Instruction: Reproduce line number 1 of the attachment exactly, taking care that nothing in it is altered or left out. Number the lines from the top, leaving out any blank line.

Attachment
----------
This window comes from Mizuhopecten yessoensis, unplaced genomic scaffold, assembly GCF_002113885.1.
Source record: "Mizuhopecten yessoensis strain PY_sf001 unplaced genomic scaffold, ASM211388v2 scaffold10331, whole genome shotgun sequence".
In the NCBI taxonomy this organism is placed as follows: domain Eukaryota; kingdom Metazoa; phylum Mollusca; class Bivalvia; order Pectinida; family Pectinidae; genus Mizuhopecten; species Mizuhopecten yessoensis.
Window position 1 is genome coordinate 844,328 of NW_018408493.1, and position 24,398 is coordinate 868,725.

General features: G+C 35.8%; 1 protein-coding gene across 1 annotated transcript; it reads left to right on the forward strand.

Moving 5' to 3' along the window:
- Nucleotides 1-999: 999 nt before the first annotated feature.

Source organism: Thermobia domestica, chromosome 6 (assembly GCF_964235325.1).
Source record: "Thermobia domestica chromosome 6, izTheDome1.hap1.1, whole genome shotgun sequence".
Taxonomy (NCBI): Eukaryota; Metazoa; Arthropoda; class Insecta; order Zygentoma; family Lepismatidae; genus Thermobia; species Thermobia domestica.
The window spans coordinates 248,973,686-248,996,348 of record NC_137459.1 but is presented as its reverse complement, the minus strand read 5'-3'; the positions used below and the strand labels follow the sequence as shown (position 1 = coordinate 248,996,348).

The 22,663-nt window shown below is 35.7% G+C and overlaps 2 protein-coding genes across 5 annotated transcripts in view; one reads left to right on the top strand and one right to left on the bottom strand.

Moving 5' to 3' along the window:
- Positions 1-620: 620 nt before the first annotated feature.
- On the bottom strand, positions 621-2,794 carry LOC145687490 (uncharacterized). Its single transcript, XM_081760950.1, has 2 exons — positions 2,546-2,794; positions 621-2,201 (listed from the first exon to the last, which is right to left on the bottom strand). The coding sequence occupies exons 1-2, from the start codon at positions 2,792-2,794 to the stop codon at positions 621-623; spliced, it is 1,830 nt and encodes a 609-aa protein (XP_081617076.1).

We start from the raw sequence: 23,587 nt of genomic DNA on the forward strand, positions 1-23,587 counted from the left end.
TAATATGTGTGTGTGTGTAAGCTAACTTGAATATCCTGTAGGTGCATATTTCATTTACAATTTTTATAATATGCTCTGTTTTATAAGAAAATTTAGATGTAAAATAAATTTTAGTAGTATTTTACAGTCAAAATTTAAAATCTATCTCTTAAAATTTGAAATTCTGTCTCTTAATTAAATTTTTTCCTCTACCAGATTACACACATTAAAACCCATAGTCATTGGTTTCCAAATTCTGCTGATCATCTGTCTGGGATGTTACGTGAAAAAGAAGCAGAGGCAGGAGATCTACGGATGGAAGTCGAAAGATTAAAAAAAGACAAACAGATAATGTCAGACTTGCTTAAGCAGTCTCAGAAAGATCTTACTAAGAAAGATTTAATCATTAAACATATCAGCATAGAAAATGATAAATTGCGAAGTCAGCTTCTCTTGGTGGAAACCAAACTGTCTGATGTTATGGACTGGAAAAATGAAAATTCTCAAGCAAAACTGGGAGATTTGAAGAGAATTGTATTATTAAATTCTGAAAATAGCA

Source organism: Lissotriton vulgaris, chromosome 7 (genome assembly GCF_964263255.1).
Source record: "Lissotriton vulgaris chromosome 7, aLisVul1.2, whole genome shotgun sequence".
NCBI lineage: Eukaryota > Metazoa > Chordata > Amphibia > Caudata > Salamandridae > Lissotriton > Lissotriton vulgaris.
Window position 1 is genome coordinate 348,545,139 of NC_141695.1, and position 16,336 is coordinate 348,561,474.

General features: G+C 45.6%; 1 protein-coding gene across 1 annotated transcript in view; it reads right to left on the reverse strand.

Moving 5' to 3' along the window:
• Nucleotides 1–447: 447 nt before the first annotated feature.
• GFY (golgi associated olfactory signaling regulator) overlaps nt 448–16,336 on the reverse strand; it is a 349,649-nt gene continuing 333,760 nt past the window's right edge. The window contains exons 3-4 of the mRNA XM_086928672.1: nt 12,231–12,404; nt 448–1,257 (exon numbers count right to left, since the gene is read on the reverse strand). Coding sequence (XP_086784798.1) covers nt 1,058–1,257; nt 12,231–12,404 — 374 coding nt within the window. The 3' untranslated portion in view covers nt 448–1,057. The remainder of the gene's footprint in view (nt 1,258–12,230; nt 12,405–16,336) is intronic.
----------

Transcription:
This window comes from Mizuhopecten yessoensis, unplaced genomic scaffold, assembly GCF_002113885.1.